Simon Pegg as an emaciated, terminally-ill, English scholar. We’ve never seen him look this old, frail and mature. Gone is the jovial round-faced zombie fighter from “Shaun of the Dead” or the effusive Scotty from “Star Trek”. He articulates quite reservedly, like any erudite dialectician would. This is a more restrained role for Mr. Pegg and we hope he tries this again. I can almost see him taking on Rex Harrison roles like p Captain Gregg (“Ghost and Mrs. Muir”) and Professor Henry Higgins (“My Fair Lady”). Bravo, Simon. You are growing by leaps and bounds.
The sub-plot involving Dexter Fletcher and Max Irons as bumbling hitmen is yet another literal allograft from Harold Pinter’s “The Dumbwaiter” (also poorly concealed and uncredited in John Favreau’s “Made” and Martin McDonagh’s “In Bruges”). These two gents are stuck in Pinter’s hitman quandary and grate on each other as expected. Fletcher is the more seasoned actor and you’ll recognize him from many character roles throughout his career, the best of which was as Tony the Concierge in BBC’s “Hotel Babylon” series from 2006-2009.
Max Irons is a relative newcomer but has a strong family pedigree with Jeremy Irons as his father. He’s over-matched by both Robbie and Fletcher, but he doesn’t cave in, so we root for his survival.
GENRE: Mystery, Horror, Noir, Crime, Comedy
DIRECTOR: Vaughn Stein
WRITER: Vaughn Stein
CAST: Margot Robbie, Simon Pegg, Mike Myers, Dexter Fletcher.
RUNTIME: 95 Minutes

Film Review: “2001: A Space Odyssey” (1968)

I finally re-watched Stanley Kubrick’s “2001: A Space Odyssey” (1968) last night for the first time in 45 years.

It was too long and lofty for me as an 10 year old back in the early 1970s to actually understand it–and I almost felt that way again this time around again.
But with the modern technology of FF and REW i was able to really see it in full detail and each scene several times over.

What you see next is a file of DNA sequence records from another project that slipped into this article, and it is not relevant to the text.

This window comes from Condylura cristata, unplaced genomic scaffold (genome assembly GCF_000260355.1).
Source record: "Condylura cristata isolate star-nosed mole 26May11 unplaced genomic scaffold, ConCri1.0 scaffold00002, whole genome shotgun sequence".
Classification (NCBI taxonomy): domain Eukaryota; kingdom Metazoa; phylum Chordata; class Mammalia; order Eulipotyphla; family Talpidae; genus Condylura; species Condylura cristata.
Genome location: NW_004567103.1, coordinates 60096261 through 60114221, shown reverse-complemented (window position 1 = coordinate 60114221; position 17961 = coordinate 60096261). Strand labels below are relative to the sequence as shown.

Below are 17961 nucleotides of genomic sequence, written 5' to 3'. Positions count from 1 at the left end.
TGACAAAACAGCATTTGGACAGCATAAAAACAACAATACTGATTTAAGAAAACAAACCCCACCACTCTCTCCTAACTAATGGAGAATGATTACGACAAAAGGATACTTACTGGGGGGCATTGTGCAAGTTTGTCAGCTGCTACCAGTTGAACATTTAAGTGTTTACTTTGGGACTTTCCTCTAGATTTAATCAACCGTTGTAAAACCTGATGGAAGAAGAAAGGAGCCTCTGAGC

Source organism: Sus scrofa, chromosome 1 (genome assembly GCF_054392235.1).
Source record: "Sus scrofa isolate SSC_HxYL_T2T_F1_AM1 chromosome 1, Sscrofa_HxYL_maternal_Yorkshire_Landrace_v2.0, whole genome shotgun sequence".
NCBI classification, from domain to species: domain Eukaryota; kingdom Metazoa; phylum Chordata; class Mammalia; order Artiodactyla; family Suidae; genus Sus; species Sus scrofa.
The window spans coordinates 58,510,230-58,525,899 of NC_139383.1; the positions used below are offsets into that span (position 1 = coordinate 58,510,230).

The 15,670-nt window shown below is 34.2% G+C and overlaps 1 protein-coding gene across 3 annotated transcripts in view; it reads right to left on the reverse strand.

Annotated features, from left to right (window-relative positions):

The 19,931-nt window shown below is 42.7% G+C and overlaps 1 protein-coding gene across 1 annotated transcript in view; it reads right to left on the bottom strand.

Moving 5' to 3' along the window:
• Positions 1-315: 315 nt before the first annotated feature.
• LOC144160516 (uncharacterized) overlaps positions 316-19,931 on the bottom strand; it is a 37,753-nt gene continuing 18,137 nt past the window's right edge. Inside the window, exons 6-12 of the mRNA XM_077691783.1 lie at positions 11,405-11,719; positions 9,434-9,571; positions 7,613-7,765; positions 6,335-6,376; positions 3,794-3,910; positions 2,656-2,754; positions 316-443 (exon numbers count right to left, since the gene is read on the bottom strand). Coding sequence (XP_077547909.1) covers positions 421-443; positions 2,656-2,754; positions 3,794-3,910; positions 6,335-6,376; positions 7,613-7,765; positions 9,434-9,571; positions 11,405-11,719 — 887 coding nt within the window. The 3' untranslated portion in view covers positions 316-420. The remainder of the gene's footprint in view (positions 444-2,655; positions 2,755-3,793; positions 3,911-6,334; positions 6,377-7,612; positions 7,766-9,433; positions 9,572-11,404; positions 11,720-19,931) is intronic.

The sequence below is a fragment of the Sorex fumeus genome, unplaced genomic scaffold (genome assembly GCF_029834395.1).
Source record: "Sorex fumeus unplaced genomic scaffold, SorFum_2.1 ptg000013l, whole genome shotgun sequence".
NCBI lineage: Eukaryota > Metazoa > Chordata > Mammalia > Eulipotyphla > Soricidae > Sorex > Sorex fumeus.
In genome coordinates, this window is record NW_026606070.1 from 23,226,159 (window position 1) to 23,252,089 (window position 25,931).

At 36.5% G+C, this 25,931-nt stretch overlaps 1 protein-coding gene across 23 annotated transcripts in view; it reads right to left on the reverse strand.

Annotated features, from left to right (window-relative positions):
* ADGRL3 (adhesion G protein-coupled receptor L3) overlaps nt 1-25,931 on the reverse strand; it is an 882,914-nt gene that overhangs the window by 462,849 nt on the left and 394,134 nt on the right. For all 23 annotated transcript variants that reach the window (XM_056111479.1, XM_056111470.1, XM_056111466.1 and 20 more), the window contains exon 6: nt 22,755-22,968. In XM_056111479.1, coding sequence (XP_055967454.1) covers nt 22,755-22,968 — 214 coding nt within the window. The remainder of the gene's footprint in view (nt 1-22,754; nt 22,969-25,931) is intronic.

The entire film is actually 5 movies rolled in one. And only the middle section had any real drama to speak of.
It took Kubrick a full hour to finally introduce Dave and HAL, our protagonist and nemesis, respectively.
And their story-line only lasted 50 minutes. I really wished it was longer here.
The film is too long in 2 of the 5 sections: Parts 2 and 4.

Here are the 5 sections:

1) Prologue: Prehistoric man’s encounter with a strange, inert obelisk. Rectangular, slender, tall, ebony and shiny. While inanimate, it exudes an aura that fascinates the cave men. They see value in it. Is it Beauty? Power? Safety? What do those concepts even mean to a cave man? One thing’s for certain: Early man’s curiosity is awakened and this prompts the innovation of his first crude tool.

2) PanAm TV Commercial: Dr. Haywood’s trip to the moon is a visual masterpiece, albeit lengthy. It seems more about bragging rights for conceptual designs of future space travel than a movie sequence. Very little drama to speak of. Uneventful and existential. But in the end we arrive at the reappearance of the obelisk.

3) Dave and Frank travel to Jupiter. HAL9000 goes haywire.Bad things happen. Lots of tension and excellent storytelling.

4) Dave’s voyage unexpectedly jettisons past Jupiter to the far reaches of the universe. Very psychedelic and trippy. Way too lengthy.

5) Epilogue: Dave’s arrival at the end of his trip. The end of life (his life?) yet also a (or “the”) beginning. Did he discover life’s meaning?
This is the most fascinating sequence. I’ve had it memorized for over 40 years and seeing it again gave me the old familiar chills.

Kubrick had an agenda to demonstrate what our future would look like on an existential level…so he was stingy with compelling, forward-moving plot points. But it was realism, if only hypothetical. And it made its point loud and clear. It still does. You can count me as one person who is thankful to not be a space traveller because it looks DAMNED boring!

The accuracy in predicting how space travel and technology would look was uncanny. Including the introduction of iPad-like tablets, almost mimicking to their current size in 2018.

-Nick P